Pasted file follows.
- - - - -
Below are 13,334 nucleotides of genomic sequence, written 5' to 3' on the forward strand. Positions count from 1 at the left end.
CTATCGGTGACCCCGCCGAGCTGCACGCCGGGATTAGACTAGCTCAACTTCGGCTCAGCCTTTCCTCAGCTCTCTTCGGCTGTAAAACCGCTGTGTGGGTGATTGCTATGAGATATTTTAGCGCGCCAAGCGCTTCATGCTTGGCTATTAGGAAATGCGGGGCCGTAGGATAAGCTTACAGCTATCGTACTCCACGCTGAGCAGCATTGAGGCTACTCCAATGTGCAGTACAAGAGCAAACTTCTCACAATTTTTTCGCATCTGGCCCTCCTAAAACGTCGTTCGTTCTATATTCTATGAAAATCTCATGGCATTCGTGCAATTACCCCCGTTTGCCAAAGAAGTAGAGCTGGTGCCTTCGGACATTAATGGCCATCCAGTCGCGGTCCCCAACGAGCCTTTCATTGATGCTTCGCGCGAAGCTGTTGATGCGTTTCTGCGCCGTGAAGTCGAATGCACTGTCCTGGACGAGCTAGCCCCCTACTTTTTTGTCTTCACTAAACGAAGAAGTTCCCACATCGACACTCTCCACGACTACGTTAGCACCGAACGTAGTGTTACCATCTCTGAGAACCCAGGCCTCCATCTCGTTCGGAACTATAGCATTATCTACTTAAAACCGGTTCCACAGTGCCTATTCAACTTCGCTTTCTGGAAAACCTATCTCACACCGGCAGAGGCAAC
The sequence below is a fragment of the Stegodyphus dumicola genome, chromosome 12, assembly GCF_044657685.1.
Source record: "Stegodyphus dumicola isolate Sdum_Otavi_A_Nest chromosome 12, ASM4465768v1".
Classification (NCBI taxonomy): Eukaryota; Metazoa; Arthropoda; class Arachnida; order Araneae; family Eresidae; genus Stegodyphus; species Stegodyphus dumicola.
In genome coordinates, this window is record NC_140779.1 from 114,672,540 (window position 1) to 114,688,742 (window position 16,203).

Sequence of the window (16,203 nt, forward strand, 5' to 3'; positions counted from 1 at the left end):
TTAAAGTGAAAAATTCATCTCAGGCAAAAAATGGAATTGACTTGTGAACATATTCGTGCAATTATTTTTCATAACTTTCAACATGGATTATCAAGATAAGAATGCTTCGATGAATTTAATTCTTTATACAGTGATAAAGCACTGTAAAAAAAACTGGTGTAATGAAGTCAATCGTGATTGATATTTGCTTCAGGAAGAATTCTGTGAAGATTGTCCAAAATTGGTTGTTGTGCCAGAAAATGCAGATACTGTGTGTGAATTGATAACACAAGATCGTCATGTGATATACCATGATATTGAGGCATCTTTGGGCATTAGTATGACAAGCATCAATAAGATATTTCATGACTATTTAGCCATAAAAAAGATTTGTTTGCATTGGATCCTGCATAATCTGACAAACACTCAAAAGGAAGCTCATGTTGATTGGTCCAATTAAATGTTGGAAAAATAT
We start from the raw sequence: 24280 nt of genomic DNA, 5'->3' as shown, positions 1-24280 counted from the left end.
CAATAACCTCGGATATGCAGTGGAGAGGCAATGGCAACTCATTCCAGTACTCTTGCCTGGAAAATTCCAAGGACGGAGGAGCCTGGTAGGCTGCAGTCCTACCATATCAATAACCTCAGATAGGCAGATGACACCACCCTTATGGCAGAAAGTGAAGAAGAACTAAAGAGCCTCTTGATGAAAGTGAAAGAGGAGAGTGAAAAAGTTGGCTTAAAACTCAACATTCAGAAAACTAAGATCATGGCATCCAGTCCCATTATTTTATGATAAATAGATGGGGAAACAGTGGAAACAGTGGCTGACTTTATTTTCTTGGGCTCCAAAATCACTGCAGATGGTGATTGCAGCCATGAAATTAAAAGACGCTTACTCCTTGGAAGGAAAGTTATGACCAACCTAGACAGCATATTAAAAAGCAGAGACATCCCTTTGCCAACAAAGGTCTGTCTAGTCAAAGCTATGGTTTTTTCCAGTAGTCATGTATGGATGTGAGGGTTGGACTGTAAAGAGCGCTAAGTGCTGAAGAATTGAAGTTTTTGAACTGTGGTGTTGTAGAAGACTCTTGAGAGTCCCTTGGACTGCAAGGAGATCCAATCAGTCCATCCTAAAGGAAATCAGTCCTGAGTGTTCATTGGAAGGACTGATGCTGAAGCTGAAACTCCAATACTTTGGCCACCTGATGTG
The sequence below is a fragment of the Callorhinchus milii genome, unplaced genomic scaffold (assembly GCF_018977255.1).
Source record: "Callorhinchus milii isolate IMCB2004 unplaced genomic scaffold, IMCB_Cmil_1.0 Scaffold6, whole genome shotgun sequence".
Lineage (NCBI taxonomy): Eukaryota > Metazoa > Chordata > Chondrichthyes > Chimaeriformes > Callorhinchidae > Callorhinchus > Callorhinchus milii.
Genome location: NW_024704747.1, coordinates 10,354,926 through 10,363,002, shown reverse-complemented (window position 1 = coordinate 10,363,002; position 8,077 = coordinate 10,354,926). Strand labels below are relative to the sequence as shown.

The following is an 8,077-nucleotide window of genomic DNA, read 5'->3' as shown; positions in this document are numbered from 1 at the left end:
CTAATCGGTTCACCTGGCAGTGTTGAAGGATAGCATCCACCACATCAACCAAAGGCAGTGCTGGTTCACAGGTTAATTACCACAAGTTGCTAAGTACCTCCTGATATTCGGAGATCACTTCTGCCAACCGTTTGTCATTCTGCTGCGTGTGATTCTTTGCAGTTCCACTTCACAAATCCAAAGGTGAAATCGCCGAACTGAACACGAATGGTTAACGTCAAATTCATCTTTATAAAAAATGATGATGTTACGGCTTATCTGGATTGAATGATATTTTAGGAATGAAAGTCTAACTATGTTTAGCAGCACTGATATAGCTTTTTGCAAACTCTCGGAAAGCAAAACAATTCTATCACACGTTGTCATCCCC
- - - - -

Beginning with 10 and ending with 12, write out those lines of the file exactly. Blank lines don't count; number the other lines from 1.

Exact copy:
CAATAACCTCGGATATGCAGTGGAGAGGCAATGGCAACTCATTCCAGTACTCTTGCCTGGAAAATTCCAAGGACGGAGGAGCCTGGTAGGCTGCAGTCCTACCATATCAATAACCTCAGATAGGCAGATGACACCACCCTTATGGCAGAAAGTGAAGAAGAACTAAAGAGCCTCTTGATGAAAGTGAAAGAGGAGAGTGAAAAAGTTGGCTTAAAACTCAACATTCAGAAAACTAAGATCATGGCATCCAGTCCCATTATTTTATGATAAATAGATGGGGAAACAGTGGAAACAGTGGCTGACTTTATTTTCTTGGGCTCCAAAATCACTGCAGATGGTGATTGCAGCCATGAAATTAAAAGACGCTTACTCCTTGGAAGGAAAGTTATGACCAACCTAGACAGCATATTAAAAAGCAGAGACATCCCTTTGCCAACAAAGGTCTGTCTAGTCAAAGCTATGGTTTTTTCCAGTAGTCATGTATGGATGTGAGGGTTGGACTGTAAAGAGCGCTAAGTGCTGAAGAATTGAAGTTTTTGAACTGTGGTGTTGTAGAAGACTCTTGAGAGTCCCTTGGACTGCAAGGAGATCCAATCAGTCCATCCTAAAGGAAATCAGTCCTGAGTGTTCATTGGAAGGACTGATGCTGAAGCTGAAACTCCAATACTTTGGCCACCTGATGTG
The sequence below is a fragment of the Callorhinchus milii genome, unplaced genomic scaffold (assembly GCF_018977255.1).
Source record: "Callorhinchus milii isolate IMCB2004 unplaced genomic scaffold, IMCB_Cmil_1.0 Scaffold6, whole genome shotgun sequence".